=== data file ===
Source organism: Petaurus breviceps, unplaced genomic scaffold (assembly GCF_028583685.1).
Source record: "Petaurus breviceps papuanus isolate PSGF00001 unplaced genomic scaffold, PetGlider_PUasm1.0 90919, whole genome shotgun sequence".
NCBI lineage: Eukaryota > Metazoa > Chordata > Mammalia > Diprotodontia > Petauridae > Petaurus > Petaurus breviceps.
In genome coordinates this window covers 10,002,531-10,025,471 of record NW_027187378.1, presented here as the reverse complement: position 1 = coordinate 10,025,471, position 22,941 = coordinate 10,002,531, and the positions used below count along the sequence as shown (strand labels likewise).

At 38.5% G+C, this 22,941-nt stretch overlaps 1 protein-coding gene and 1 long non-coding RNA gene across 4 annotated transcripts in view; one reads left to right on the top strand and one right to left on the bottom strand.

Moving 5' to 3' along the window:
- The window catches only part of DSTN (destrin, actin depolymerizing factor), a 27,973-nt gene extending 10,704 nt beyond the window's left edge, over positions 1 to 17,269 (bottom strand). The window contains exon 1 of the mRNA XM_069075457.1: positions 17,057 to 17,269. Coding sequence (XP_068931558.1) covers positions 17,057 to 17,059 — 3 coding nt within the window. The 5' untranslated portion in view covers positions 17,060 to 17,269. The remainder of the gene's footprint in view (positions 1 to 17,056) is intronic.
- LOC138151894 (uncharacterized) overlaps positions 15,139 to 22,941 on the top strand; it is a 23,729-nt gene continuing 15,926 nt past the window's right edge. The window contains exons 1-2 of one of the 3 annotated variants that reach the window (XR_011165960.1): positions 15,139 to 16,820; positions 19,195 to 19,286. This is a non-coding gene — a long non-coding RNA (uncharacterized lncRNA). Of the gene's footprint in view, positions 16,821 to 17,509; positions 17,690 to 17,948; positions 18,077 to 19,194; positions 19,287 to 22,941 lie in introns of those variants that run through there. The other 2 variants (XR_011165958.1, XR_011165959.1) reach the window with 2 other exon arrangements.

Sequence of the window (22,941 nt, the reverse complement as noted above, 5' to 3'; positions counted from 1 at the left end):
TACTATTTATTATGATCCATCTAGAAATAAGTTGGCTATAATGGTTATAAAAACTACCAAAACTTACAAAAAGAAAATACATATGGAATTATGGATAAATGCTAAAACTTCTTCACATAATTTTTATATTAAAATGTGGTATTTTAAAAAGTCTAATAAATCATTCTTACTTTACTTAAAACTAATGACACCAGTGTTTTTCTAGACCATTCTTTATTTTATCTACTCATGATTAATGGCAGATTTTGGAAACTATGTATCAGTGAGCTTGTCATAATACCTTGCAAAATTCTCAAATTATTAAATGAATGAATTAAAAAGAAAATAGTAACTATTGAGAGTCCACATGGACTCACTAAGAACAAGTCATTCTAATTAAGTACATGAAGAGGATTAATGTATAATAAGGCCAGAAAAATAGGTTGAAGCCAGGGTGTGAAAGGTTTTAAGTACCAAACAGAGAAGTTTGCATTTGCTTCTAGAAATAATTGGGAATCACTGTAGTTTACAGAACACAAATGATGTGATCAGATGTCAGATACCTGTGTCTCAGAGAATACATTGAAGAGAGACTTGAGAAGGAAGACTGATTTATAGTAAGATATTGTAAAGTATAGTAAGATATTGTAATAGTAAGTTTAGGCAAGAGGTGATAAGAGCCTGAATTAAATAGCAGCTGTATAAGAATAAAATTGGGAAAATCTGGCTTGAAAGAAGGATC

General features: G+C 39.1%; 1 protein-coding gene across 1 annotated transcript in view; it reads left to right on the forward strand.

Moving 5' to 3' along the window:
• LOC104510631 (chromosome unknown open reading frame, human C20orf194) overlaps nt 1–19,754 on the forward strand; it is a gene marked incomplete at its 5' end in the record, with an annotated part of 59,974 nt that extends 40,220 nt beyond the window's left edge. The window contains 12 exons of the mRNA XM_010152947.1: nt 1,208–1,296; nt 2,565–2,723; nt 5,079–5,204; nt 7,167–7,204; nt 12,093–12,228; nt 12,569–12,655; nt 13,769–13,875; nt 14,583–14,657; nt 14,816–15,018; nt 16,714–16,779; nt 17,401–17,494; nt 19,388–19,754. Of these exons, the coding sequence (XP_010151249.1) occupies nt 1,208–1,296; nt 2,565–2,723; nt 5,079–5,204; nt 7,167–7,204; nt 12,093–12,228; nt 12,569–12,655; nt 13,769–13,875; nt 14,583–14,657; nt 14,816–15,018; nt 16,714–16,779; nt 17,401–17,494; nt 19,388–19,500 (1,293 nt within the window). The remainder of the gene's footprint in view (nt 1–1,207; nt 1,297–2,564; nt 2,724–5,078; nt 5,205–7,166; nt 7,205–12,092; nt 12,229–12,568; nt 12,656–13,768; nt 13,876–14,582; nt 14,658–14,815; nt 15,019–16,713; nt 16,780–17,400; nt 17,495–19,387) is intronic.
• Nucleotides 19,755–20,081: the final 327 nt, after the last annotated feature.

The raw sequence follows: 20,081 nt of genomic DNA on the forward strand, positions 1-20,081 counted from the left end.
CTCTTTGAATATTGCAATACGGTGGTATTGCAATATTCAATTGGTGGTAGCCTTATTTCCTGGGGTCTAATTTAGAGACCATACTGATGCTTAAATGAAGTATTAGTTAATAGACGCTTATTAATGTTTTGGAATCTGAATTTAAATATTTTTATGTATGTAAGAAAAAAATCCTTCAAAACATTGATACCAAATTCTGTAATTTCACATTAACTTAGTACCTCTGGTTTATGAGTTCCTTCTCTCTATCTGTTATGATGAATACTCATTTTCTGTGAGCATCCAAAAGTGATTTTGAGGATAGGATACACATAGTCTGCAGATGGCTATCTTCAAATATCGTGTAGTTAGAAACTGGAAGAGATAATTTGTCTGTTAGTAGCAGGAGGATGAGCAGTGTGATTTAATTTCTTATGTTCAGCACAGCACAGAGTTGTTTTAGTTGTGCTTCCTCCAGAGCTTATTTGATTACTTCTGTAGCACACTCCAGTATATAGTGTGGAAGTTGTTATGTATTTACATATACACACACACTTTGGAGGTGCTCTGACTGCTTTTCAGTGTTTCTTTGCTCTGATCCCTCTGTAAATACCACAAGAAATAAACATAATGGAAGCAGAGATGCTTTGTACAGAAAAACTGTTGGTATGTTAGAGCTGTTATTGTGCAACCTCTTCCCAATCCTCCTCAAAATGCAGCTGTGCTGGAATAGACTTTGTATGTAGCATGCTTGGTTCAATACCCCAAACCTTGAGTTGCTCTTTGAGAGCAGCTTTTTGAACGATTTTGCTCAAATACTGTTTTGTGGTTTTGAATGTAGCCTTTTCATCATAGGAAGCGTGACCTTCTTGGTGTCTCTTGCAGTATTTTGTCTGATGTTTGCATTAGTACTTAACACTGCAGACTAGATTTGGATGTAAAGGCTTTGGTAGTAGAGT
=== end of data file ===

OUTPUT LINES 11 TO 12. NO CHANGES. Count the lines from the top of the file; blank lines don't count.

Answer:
General features: G+C 39.1%; 1 protein-coding gene across 1 annotated transcript in view; it reads left to right on the forward strand.

Moving 5' to 3' along the window: